Alternately titled, Tim goes design crazy with old shelves at Heidi's insistence.
The past couple of days, we (meaning I say, "I think we should...." and Tim says, "ok....") have been working on cleaning out the garage and trying to get rid of things we don't use. Craigslist and the Salvation Army thrift store have both been visited!
Whenever possible, I don't like to throw things away but I also really don't like to have anything around we don't use either. Since I'm not that much of a DIY instructor, I didn't think to take step by step pictures of the refurbs he did so you only get to view the finished products. I'll do my best to talk you through the hows and whys, but if you have any questions feel free to email me and I'll explain better (or I'll have my husband chat with your husband!).
Project 1- Toddler Sized Shelves
Start with a narrow bookshelf such as this one (this is the one we used)
Take out one of the shelves and find some other use for it. We had already moved one to the bottom and it was just sitting there not doing much, now it is officially in our scrap wood pile.
Find the center most (as close as you can get...it wasn't exact on ours) set of holes (the ones for the adjustable shelves).
Using a small drill bit, drill from the inside to the outside of the shelf, through the correct holes. The advantage to using the existing holes instead of measuring the exact center is that you know your shelf will be level and vertical when you are finished. Saves big time on time! (Or at least, so I'm told)
Then coming from the outside, drill a screw through each hole to the inner shelf.
Turn the shelf on its side and viola! You're finished!
Some people are doing this with those cube shelf units, but if you don't have any and don't want to spend the extra money on some, these small bookshelves are usually pretty cheap at garage sales and thrift stores. They are out there, I promise!
But, Heidi, couldn't I just leave the shelf upright and get the same effect?
Well, yes, I suppose you could, but let me share some information from the good old days when I got paid to do this stuff!
When the shelf is vertical and a child pulls up to it, they have less room to move their upper body around. They are literally hanging onto the shelf and trying to balance and manipulate the materials to remove them from the shelves. The child's center of gravity is higher because their arms are in a less natural position above their waist. All in all, it's clumsy. Have you ever seen a child stick their belly out to balance on a couch or higher bookshelf while they played with something on top of it? Kind of like Caleb in this picture. His whole body is leaning forward shifting his weight onto the balls of his feet and his armpit is leaning against the toilet.
Lower the shelf, lower the arms, lower the center of gravity. The child has better balance and more room to move and manipulate their environment. The top of the shelf makes a very natural work space and a child friendly height and is great for the development of balance and coordination. Different child, same age...completely different posture at play. See how her hips are directly above her feet? Several times today I looked over to see her just standing there without holding on at all. I don't think she even realized she was doing it.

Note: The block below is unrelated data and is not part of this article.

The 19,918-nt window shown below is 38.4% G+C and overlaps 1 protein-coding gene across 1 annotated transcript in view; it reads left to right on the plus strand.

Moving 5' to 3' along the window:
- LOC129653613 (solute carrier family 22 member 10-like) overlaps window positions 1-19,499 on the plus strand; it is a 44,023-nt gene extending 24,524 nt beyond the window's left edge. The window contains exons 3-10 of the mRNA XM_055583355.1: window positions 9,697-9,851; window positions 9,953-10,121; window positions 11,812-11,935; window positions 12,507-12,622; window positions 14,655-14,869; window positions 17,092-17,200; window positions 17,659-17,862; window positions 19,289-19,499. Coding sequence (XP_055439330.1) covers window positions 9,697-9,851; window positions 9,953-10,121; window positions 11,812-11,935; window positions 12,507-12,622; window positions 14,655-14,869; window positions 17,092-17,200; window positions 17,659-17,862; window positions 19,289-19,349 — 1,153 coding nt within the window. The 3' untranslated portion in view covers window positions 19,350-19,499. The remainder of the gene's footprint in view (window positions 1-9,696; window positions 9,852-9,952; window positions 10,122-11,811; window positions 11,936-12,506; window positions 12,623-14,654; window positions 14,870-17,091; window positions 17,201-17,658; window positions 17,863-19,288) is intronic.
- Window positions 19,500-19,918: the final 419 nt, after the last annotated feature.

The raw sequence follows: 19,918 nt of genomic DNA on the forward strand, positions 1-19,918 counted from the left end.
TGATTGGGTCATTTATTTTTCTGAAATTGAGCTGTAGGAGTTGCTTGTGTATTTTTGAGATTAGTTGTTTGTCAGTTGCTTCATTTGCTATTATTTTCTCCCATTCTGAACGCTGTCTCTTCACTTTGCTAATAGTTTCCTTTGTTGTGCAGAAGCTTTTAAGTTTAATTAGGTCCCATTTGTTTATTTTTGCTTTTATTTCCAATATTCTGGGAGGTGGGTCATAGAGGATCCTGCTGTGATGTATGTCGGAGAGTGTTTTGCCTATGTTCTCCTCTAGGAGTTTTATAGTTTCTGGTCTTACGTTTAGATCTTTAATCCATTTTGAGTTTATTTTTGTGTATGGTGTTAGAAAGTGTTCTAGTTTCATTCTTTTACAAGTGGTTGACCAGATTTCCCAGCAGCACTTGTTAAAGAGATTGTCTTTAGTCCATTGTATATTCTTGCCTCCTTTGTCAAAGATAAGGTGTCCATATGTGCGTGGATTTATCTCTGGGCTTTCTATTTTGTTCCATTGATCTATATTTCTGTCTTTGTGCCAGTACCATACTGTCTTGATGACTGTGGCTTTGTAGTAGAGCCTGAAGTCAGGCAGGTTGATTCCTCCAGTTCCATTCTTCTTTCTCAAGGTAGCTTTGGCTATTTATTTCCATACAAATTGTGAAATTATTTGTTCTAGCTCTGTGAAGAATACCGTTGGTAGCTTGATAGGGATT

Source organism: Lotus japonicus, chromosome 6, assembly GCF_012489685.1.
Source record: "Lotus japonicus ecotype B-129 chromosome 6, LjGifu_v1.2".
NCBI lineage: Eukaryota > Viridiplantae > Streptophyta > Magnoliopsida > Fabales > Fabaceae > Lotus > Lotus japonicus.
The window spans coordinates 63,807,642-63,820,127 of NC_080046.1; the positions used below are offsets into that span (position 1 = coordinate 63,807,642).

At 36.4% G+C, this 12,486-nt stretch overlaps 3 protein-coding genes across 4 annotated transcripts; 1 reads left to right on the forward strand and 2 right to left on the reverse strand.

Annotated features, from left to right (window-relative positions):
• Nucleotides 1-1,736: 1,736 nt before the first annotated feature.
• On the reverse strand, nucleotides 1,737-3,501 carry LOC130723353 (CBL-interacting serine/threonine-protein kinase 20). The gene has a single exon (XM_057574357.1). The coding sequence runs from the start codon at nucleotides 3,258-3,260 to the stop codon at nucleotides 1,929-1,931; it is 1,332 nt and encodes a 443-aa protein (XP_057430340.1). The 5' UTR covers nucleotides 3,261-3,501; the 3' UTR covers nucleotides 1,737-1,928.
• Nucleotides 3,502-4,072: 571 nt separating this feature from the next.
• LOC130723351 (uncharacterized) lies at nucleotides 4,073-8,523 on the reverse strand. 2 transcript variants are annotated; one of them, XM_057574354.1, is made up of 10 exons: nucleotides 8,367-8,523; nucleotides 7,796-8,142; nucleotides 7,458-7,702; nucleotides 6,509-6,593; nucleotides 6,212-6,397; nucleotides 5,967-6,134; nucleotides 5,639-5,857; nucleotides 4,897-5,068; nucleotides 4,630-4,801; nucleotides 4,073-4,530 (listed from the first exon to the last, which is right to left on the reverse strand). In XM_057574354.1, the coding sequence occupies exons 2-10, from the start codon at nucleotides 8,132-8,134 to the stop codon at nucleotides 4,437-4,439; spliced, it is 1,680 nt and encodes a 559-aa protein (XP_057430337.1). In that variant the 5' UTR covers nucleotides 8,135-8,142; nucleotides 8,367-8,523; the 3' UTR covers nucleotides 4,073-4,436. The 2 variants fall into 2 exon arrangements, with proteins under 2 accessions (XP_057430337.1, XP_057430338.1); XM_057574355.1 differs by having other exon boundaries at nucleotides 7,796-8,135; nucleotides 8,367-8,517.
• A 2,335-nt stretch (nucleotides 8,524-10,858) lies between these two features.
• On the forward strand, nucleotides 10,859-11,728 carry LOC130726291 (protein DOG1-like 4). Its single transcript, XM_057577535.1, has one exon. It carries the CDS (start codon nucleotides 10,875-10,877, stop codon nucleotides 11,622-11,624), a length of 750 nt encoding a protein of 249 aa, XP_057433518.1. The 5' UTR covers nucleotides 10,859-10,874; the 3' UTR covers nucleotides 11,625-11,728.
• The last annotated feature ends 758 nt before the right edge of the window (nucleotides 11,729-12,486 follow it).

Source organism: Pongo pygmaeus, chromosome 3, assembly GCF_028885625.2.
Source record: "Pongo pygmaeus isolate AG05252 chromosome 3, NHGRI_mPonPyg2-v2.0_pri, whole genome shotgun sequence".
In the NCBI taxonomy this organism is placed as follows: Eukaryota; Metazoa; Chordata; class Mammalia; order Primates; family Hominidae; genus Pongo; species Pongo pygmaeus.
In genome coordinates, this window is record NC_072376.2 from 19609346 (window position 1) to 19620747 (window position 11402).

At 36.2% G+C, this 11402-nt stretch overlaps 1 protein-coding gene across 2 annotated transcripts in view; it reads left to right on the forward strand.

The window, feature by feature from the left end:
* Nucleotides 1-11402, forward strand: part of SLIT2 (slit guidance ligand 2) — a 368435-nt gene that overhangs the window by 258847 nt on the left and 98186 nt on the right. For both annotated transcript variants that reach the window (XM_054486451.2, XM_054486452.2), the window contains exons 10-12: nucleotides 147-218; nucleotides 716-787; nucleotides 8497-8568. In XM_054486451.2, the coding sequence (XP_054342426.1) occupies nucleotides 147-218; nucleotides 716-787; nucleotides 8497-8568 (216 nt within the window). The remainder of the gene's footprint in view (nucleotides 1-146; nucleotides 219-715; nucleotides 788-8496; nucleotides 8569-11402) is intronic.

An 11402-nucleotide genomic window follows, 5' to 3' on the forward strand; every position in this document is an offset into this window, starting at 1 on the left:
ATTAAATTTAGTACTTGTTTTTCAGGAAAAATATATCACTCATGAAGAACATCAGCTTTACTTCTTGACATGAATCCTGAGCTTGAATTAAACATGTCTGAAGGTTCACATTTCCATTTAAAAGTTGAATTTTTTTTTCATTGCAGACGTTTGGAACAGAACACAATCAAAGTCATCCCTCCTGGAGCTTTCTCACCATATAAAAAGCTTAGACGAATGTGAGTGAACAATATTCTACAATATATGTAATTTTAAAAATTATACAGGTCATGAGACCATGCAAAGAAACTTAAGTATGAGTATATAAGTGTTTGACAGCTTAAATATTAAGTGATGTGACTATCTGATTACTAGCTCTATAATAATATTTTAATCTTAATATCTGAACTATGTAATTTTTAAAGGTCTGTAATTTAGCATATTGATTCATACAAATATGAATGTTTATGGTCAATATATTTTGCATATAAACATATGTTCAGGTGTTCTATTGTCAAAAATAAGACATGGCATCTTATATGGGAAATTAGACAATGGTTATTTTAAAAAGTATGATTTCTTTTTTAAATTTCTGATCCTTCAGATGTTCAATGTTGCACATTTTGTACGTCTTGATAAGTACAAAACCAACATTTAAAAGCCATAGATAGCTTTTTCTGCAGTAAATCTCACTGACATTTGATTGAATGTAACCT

Have I convinced you its worth it? If not, I will add the obvious visual benefit to having the child's things right there on crawling eye level. Have a walking toddler? The lower shelf will give them practice in stoop and recover movements. Not to mention the visual order and organization provided by the separate spaces. Plus, don't they just look neat? I'm looking for a framed nature print of some variety to hang right at Kylee's eye level above her shelf.
Onwards and upwards...
Project 2- Montessori Infant Coin Box
This time we start with a square shadowbox shelf like this one from Target. Ours came from Target too, but was natural wood toned in color.
Cut a square from thin wood approximately 1 cm wider (all the way) around than the shelf. We used a shelf backing material (1/8" plywood) leftover from another project. 1/4" plywood would work, but the shelf and lid would just be heavier. Sand the edges smooth and use small brad nails to attach to one end of the shelf. This is the bottom of your box.
Cut a square the same size as the shelf. Sand well.
Use small hinges to attach the lid to the box. Tim used an epoxy putty of some sort because the lid was so thin and he didn't want screw ends sticking out. You can see it in the second picture.
Add a handle for lifting the lid using a drawer pull knob.
Cut a slit in the lid of the box. This is the most challenging part. Tim used a variety of Dremmel attachments to get the finished slot. If you don't have one of those, he recommends a jig saw or a drill with a grinding disk.
For coins, Tim used a circle cutting drill bit (technically called a hole saw, I am told) to make wooden disks out of the same material that we used for the top and bottom of the box. After I had him do that, I realized that poker chips would have been the perfect size. The wood has a nice feel though, so I'm going to stick with our wooden pieces.
Sand and seal as needed and viola!
Of course...if you don't want to go to this much work the same effect could be had from metal juice lids in an old coffee can with a slit in the lid or poker chips in an ice cream bucket, but what fun would that be? I don't think the effect is really the same, though. Despite each option being made from all reused materials, can an old ice cream bucket or coffee can really look as beautiful as this?
Or bring as much joy as this?
A photographer I am not, but hopefully these instructions will be adequate for anyone hoping to try their own un-used shelf creations!
Have fun and don't tell your husband it was my idea!